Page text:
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dc.contributor.advisorBetley, Theodore
dc.contributor.advisorNocera, Daniel
dc.contributor.advisorJacobsen, Eric
dc.contributor.authorTeesdale, Justin James
dc.date.accessioned2019-12-12T08:17:37Z
dc.date.created2019-05
dc.date.issued2019-05-07
dc.date.submitted2019
dc.identifier.citationTeesdale, Justin James. 2019. Correlating Physical and Electronic Structure in Trinuclear Iron Clusters. Doctoral dissertation, Harvard University, Graduate School of Arts & Sciences.
dc.identifier.urihttp://nrs.harvard.edu/urn-3:HUL.InstRepos:42029526*
dc.description.abstractThe study of biological nitrogen fixation carried out by the nitrogenase enzyme is of scientist interest in order to propose alternatives to the high-energy Haber Bosch process performed industrially. Nitrogenase contains a polynuclear active site, FeMoco, which stores and delivers multiple electron equivalents and allows for variable modes of substrate binding across multiple metal centers. While the resting state of FeMoco has been characterized, the understanding of key intermediates responsible for substrate binding and reduction remain elusive. Therefore, scientists have turned to synthetic polynuclear models to offer insight into the fundamental mechanistic questions that remain. This thesis utilizes a polynucleating ligand, much like the protein scaffolds that anchor polynuclear cofactors, to template the synthesis of open-shell trinuclear clusters. The highly tunable nature of these clusters permits interrogation of the electronic structure to offer insight into these fundamental questions: (1) What are the dominant pathways by which charge is delocalized? (2) What is the effect of ligand charge on the electronic structure of open-shell polynuclear clusters? (3) How do changes in oxidation state affect the aggregate electronic structure? We first studied the effect of local coordination environment on multiwavelength anomalous diffraction (MAD) data using a series of trinuclear clusters, to conclude that appropriate control compounds must be employed. We then studied a series of mixed-valent [Fe3] chalcogenide clusters featuring increasing bridging ligand size to show that the dominant pathway by which electron delocalization occurs is through direct metal orbital overlap despite the M–M distances being too long to be considered a formal bond. We then prepared a series of isoelectronic clusters bearing bridging ligands with increasing charge to reveal that an unprecedented cathodic shift of 1 V per charge is observed. Finally, we show that a large increase in spin density at the metal centers is observed upon one-electron reduction of the cluster.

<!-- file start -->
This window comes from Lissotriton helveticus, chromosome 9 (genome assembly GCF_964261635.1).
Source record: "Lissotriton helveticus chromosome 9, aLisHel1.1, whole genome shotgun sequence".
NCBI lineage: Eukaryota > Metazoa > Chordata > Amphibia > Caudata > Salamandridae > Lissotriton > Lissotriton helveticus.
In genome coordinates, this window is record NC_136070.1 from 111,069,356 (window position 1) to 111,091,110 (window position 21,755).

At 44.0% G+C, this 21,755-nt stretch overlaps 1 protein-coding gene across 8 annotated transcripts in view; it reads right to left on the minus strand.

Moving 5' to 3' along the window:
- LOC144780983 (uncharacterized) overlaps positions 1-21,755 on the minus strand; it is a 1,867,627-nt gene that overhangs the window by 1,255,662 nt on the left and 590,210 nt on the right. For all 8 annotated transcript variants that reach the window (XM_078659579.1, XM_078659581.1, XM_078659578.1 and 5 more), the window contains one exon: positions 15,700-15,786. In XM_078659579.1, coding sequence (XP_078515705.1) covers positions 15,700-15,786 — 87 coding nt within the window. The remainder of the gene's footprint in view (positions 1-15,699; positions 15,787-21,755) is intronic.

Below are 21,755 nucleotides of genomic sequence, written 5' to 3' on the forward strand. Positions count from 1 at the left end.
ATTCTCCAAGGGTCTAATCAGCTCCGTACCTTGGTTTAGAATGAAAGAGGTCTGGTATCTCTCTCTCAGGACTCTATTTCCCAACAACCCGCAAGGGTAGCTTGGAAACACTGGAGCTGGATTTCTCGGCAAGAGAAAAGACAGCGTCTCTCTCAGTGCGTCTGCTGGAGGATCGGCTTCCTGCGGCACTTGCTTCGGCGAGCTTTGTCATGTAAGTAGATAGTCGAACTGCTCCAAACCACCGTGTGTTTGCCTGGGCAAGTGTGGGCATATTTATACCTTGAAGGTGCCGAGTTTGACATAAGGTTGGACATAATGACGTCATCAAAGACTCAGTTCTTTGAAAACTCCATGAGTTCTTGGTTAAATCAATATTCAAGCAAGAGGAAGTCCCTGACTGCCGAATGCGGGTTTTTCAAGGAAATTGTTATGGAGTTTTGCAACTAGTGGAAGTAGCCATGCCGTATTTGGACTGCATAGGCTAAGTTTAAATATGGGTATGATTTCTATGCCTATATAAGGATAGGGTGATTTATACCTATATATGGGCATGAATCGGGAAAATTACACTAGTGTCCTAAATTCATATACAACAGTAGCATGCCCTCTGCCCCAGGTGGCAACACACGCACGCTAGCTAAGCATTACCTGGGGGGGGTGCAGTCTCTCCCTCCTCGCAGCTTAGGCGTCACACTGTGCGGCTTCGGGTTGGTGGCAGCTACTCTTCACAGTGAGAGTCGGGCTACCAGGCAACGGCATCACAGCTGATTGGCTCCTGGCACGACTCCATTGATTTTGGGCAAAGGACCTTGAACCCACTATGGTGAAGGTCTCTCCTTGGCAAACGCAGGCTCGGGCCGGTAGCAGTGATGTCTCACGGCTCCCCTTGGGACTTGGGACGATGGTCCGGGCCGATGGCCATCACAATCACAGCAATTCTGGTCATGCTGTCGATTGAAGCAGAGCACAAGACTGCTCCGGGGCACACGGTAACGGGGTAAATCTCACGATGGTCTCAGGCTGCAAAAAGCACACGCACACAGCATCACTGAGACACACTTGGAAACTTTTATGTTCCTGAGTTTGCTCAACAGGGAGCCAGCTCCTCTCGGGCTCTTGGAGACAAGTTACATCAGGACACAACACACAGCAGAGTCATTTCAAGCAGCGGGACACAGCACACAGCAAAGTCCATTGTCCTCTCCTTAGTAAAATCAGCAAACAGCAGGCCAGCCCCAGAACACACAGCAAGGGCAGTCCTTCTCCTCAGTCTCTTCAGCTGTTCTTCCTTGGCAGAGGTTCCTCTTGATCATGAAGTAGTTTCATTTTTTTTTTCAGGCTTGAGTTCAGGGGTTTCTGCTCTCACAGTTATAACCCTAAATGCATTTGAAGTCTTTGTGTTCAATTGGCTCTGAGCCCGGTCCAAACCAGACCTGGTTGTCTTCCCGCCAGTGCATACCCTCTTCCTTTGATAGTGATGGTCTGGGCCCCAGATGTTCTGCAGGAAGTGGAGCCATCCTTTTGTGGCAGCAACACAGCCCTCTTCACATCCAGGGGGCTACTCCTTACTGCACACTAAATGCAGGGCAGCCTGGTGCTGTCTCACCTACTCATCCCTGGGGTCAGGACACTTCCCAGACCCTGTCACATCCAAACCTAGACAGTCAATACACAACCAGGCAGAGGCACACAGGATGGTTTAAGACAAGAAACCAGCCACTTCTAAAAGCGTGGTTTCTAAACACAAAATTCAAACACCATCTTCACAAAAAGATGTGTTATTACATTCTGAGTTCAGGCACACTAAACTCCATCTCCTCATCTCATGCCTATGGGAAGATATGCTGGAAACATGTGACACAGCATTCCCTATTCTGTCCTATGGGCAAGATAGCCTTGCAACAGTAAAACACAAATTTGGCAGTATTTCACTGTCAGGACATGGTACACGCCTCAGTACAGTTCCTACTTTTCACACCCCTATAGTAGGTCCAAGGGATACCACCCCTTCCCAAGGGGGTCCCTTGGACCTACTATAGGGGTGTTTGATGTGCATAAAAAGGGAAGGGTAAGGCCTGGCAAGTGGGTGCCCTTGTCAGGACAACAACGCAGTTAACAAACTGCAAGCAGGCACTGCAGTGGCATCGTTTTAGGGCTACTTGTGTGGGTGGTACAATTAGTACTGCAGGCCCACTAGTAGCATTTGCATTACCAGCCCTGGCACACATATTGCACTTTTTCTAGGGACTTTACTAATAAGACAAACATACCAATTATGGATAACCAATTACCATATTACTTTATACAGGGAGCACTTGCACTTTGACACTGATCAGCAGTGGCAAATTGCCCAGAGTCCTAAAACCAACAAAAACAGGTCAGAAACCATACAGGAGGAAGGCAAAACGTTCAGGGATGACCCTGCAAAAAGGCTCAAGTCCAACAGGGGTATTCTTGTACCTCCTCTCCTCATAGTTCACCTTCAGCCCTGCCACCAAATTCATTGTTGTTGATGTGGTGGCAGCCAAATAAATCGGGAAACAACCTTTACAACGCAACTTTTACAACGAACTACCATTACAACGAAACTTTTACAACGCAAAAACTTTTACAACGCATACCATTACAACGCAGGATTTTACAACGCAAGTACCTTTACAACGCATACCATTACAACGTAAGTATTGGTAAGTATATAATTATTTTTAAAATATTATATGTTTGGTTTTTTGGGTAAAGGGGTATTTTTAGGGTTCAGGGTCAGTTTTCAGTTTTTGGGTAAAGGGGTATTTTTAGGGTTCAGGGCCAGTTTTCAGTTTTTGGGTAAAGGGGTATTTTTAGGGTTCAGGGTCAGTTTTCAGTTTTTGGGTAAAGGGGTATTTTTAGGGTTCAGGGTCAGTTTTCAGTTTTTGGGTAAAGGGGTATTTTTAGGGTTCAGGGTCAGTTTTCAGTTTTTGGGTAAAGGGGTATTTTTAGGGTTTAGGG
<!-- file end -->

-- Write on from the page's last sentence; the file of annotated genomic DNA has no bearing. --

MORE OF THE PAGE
dc.description.sponsorshipChemistry and Chemical Biology
dc.format.mimetypeapplication/pdf
dc.language.isoen
dash.licenseLAA
dc.subjectInorganic chemistry
dc.subjectclusters
dc.subjectelectronic structure
dc.subjectsynthesis
dc.subjectmagnetism
dc.titleCorrelating Physical and Electronic Structure in Trinuclear Iron Clusters
dc.typeThesis or Dissertation
dash.depositing.authorTeesdale, Justin James
dc.date.available2019-12-12T08:17:37Z
thesis.degree.date2019
thesis.degree.grantorGraduate School of Arts & Sciences
thesis.degree.grantorGraduate School of Arts & Sciences
thesis.degree.levelDoctoral
thesis.degree.levelDoctoral
thesis.degree.nameDoctor of Philosophy
thesis.degree.nameDoctor of Philosophy
dc.type.materialtext
thesis.degree.departmentChemistry and Chemical Biology
thesis.degree.departmentChemistry and Chemical Biology
dash.identifier.vireo
dash.author.emailjteesd@gmail.com


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